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This reply was originally posted by user rae16 in ADDitude’s now-retired community.
I’ve had similar experiences, but was fortunate enough for a number of years to work for an employer who was not judgmental, but more focused on solving problems, and who accepted me for who I was. It was nice. Since then (because my old boss retired and the company closed) things have not been so great for me at work. It is entirely possible that the people you work with are not very nice people, but that could happen anywhere. There are a lot of dysfunctional workplaces. I reached a point where I didn’t care whose “fault” it was, but decided that if I was that uncomfortable, I should move on.
I have also struggled with feeling sensitive to the emotional atmosphere and feeling constantly criticized. There may be validity to the “rejection sensitive dysphoria” theory; I’ve certainly met enough adults with ADHD to know that most of us have internalized decades of feelings of inadequacy. One thing that has helped me is therapy with a highly qualified (PhD) psychologist who has about 40 years of experience working with families and individuals with ADHD. I had seen a number of therapists with Masters’ degrees over the years, and they were never very helpful; they don’t really know enough. So, that’s one thing. I have been trying to learn to distance myself from the reactions of others. I have no control over their behavior. I can only decide how I will respond, and if I am upset to the point that I can’t respond constructively, I remove myself from the situation until I calm down. That is not always possibly at work, but if a pretend bathroom break is called for, that’s one strategy.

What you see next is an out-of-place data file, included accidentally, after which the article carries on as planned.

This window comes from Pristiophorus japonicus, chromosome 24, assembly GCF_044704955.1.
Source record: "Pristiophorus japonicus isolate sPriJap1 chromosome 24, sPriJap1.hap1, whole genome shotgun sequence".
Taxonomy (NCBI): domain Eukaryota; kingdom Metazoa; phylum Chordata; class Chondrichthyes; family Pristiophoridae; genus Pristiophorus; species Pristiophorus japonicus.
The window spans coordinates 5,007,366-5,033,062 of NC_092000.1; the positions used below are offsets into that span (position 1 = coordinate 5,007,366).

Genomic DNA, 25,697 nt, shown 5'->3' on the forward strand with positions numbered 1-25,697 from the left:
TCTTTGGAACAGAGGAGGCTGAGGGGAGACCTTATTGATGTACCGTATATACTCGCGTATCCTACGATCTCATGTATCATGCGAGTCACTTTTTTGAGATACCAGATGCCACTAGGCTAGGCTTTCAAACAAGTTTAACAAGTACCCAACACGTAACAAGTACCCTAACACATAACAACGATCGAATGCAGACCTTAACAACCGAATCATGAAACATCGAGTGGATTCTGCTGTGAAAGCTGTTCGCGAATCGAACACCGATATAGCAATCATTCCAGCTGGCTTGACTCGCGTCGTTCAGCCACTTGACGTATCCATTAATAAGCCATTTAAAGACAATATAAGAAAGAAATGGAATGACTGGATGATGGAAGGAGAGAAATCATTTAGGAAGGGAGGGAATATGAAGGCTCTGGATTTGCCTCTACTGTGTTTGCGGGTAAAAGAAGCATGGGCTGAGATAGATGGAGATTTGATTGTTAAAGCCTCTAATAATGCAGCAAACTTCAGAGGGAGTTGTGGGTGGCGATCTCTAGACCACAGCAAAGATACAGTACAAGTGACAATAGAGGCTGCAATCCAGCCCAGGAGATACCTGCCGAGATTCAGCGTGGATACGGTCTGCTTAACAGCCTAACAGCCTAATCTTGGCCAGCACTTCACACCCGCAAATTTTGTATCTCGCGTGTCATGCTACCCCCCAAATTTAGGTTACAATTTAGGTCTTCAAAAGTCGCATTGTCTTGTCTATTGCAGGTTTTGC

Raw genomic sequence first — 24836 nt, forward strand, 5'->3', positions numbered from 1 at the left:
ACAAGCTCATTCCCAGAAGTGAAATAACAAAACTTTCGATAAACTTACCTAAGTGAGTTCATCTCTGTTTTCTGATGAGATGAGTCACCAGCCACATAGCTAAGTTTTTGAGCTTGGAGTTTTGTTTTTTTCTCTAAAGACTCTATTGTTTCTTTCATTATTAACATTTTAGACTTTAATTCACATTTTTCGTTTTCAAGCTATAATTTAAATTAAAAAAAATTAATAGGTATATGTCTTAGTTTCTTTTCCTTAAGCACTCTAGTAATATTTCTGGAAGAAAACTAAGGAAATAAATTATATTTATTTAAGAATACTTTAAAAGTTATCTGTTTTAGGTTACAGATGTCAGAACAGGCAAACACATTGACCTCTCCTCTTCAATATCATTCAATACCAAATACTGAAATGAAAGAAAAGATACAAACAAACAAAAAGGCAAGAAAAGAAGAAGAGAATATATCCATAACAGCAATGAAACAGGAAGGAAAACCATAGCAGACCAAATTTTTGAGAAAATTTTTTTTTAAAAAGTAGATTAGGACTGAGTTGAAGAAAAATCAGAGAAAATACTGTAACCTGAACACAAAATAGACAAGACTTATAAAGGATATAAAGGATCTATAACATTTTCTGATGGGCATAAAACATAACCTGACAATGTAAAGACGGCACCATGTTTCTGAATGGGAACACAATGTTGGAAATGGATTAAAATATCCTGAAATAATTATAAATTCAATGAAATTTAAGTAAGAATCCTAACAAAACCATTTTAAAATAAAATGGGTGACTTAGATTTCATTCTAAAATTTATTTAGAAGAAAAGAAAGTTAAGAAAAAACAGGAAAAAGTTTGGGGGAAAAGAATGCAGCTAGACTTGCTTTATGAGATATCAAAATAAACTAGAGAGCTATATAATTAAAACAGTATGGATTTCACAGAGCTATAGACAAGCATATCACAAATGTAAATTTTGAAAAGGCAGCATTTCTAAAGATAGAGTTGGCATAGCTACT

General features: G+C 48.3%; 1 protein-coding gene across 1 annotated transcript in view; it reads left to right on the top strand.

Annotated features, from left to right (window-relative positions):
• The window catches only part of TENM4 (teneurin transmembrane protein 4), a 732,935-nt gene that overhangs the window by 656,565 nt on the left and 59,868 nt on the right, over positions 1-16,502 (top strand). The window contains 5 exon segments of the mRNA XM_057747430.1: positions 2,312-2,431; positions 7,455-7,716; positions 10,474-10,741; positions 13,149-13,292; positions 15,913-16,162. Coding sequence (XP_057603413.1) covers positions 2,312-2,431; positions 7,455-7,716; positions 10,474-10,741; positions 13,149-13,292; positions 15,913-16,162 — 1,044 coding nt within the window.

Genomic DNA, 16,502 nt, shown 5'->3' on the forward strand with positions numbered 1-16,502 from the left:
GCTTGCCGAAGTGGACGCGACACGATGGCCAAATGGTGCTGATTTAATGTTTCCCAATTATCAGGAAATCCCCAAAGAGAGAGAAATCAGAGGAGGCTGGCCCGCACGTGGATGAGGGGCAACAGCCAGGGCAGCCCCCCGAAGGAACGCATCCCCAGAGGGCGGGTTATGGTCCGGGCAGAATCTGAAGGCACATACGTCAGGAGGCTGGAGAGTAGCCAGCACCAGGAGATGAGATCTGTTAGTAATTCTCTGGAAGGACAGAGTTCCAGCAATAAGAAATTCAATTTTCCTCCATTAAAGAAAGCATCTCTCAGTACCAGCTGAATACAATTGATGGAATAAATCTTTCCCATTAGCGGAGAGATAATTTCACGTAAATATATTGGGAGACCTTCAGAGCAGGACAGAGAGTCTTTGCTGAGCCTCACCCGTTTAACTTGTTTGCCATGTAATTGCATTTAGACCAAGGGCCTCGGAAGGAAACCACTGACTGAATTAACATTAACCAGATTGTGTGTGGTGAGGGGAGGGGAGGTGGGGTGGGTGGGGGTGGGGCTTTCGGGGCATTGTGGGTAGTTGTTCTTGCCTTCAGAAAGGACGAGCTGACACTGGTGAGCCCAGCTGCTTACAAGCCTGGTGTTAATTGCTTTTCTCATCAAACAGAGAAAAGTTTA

I just saw a great video on ADD Crusher where Alan Brown interviews a test pilot about how to handle an emergency. It’s worth checking out. It starts with, “maintain control of the aircraft.” I thought that was funny, but it is helpful to do whatever is necessary to avoid reacting negatively in the moment. I don’t know if that helps at all, since you’ve probably thought it through, but you are definitely not alone. I think the workplace is becoming more obnoxious as time goes on. I’ve seen revolting on the job behavior from employers and managers since my old job ended a few years ago. There is less civility. There is more bullying, gossiping, blaming. That part is real. And it takes energy to stay calm and polite around people who act like jerks – feel entitled to act like jerks – for hours at a stretch. But it’s worked better for me since I’ve come to appreciate (though not always remember) it is not personal. Nothing is personal.